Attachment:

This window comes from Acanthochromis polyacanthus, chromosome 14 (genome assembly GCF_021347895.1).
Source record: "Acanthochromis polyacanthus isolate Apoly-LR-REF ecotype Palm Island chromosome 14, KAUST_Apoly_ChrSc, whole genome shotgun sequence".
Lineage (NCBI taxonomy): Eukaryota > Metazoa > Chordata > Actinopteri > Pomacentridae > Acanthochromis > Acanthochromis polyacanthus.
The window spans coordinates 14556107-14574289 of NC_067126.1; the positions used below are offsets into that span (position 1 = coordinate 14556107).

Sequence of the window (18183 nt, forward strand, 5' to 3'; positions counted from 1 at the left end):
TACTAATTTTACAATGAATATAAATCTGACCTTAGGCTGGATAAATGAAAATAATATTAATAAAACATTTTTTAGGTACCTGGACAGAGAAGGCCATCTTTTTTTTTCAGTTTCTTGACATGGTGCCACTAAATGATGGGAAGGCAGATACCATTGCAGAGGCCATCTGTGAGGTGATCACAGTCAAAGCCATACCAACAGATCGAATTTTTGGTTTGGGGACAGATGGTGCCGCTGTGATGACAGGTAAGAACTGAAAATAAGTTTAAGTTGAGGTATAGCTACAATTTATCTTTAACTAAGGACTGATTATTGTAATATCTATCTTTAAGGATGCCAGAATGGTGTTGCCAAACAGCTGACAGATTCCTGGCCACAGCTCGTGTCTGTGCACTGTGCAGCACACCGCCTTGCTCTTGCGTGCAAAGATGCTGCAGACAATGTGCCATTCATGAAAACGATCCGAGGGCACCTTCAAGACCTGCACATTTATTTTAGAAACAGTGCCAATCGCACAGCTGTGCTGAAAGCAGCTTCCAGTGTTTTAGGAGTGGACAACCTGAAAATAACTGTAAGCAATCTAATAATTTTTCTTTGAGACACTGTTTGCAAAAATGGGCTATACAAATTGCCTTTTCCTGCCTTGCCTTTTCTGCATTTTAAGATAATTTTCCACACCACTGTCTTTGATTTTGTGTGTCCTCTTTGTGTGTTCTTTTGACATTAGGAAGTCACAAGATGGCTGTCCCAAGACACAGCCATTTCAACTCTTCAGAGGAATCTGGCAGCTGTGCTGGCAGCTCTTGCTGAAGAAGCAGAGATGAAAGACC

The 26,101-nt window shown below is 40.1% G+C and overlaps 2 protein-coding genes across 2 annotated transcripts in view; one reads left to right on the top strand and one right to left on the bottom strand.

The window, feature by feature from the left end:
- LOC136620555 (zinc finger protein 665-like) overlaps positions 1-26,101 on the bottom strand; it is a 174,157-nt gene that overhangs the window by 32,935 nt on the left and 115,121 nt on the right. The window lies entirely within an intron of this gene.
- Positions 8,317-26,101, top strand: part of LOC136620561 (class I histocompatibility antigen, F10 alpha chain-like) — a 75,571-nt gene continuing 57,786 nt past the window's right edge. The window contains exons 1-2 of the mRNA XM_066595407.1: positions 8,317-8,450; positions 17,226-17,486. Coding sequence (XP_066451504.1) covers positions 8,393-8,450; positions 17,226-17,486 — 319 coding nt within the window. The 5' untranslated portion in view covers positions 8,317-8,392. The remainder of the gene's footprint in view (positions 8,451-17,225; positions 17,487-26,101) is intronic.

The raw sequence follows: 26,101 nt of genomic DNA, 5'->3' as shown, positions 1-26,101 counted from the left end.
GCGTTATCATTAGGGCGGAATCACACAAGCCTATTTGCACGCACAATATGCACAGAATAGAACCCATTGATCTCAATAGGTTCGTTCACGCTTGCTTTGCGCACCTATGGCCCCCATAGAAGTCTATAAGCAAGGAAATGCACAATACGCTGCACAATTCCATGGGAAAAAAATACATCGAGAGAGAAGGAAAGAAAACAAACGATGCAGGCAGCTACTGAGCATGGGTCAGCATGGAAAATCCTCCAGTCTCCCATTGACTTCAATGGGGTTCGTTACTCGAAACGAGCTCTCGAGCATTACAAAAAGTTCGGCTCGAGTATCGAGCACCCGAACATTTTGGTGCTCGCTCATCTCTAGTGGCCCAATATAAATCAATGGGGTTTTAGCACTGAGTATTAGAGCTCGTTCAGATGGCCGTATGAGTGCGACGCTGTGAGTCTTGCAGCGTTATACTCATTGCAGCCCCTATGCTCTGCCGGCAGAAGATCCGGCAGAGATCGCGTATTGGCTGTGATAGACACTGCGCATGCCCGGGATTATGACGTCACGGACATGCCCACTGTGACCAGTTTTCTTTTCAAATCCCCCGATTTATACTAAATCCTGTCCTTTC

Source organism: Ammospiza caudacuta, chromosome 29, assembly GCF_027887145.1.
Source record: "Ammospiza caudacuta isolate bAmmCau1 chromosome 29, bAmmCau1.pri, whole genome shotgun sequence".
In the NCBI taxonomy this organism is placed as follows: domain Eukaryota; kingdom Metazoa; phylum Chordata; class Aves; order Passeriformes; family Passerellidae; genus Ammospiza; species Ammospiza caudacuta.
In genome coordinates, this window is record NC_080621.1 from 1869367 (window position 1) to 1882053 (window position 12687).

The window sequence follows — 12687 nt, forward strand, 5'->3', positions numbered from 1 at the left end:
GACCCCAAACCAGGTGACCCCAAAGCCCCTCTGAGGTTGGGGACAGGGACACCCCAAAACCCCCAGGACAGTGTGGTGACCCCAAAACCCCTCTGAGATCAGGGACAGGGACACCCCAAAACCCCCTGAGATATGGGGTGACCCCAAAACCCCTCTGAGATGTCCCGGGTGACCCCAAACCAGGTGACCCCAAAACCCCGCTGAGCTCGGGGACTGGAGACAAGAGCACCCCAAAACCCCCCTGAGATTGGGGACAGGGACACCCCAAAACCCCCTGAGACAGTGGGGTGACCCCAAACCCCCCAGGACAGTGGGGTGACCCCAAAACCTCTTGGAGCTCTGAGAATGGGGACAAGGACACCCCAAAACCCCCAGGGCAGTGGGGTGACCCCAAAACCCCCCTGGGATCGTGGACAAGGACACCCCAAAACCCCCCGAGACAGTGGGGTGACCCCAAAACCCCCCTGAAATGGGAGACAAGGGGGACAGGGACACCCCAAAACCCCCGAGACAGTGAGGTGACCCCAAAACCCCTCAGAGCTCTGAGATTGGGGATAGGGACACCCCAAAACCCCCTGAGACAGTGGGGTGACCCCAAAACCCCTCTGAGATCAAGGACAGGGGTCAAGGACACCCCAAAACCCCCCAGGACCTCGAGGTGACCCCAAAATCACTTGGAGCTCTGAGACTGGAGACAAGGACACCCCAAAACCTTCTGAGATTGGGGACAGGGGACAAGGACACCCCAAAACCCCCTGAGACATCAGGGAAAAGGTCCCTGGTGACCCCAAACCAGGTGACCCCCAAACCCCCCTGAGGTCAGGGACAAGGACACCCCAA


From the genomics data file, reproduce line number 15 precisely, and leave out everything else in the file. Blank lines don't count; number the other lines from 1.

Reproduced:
In the NCBI taxonomy this organism is placed as follows: domain Eukaryota; kingdom Metazoa; phylum Chordata; class Aves; order Passeriformes; family Passerellidae; genus Ammospiza; species Ammospiza caudacuta.